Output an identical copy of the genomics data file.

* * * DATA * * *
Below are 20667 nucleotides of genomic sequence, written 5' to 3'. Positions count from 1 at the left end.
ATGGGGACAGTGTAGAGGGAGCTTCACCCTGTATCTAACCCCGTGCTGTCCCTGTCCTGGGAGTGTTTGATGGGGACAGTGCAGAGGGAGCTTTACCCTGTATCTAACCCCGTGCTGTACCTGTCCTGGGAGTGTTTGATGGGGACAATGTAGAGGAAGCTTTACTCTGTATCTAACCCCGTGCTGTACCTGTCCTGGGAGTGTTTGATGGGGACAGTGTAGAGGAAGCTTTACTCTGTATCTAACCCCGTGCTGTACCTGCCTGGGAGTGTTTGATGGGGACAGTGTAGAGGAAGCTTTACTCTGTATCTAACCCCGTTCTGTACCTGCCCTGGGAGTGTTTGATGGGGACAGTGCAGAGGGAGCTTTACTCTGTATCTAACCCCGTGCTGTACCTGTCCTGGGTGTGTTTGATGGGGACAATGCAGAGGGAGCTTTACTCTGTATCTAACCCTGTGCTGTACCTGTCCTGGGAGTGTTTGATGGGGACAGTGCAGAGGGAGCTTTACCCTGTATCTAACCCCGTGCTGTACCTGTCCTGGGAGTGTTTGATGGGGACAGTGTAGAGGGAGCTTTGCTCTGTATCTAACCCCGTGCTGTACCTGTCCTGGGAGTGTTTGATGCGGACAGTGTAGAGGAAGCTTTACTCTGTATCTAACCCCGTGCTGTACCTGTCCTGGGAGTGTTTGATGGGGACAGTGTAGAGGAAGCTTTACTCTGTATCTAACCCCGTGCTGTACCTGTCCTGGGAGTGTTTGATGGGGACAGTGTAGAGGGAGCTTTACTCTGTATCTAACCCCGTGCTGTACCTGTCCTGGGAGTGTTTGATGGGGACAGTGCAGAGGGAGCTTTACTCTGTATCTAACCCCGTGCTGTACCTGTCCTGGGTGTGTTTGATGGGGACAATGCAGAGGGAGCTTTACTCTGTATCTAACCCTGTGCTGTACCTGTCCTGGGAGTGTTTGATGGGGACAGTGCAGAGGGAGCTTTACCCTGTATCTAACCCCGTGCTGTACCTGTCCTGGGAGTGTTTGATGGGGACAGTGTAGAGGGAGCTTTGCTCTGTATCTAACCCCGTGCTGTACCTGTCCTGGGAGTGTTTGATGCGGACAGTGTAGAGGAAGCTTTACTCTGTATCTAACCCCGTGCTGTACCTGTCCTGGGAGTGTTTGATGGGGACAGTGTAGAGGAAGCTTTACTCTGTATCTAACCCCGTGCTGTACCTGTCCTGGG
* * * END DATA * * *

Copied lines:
Below are 20667 nucleotides of genomic sequence, written 5' to 3'. Positions count from 1 at the left end.
ATGGGGACAGTGTAGAGGGAGCTTCACCCTGTATCTAACCCCGTGCTGTCCCTGTCCTGGGAGTGTTTGATGGGGACAGTGCAGAGGGAGCTTTACCCTGTATCTAACCCCGTGCTGTACCTGTCCTGGGAGTGTTTGATGGGGACAATGTAGAGGAAGCTTTACTCTGTATCTAACCCCGTGCTGTACCTGTCCTGGGAGTGTTTGATGGGGACAGTGTAGAGGAAGCTTTACTCTGTATCTAACCCCGTGCTGTACCTGCCTGGGAGTGTTTGATGGGGACAGTGTAGAGGAAGCTTTACTCTGTATCTAACCCCGTTCTGTACCTGCCCTGGGAGTGTTTGATGGGGACAGTGCAGAGGGAGCTTTACTCTGTATCTAACCCCGTGCTGTACCTGTCCTGGGTGTGTTTGATGGGGACAATGCAGAGGGAGCTTTACTCTGTATCTAACCCTGTGCTGTACCTGTCCTGGGAGTGTTTGATGGGGACAGTGCAGAGGGAGCTTTACCCTGTATCTAACCCCGTGCTGTACCTGTCCTGGGAGTGTTTGATGGGGACAGTGTAGAGGGAGCTTTGCTCTGTATCTAACCCCGTGCTGTACCTGTCCTGGGAGTGTTTGATGCGGACAGTGTAGAGGAAGCTTTACTCTGTATCTAACCCCGTGCTGTACCTGTCCTGGGAGTGTTTGATGGGGACAGTGTAGAGGAAGCTTTACTCTGTATCTAACCCCGTGCTGTACCTGTCCTGGGAGTGTTTGATGGGGACAGTGTAGAGGGAGCTTTACTCTGTATCTAACCCCGTGCTGTACCTGTCCTGGGAGTGTTTGATGGGGACAGTGCAGAGGGAGCTTTACTCTGTATCTAACCCCGTGCTGTACCTGTCCTGGGTGTGTTTGATGGGGACAATGCAGAGGGAGCTTTACTCTGTATCTAACCCTGTGCTGTACCTGTCCTGGGAGTGTTTGATGGGGACAGTGCAGAGGGAGCTTTACCCTGTATCTAACCCCGTGCTGTACCTGTCCTGGGAGTGTTTGATGGGGACAGTGTAGAGGGAGCTTTGCTCTGTATCTAACCCCGTGCTGTACCTGTCCTGGGAGTGTTTGATGCGGACAGTGTAGAGGAAGCTTTACTCTGTATCTAACCCCGTGCTGTACCTGTCCTGGGAGTGTTTGATGGGGACAGTGTAGAGGAAGCTTTACTCTGTATCTAACCCCGTGCTGTACCTGTCCTGGG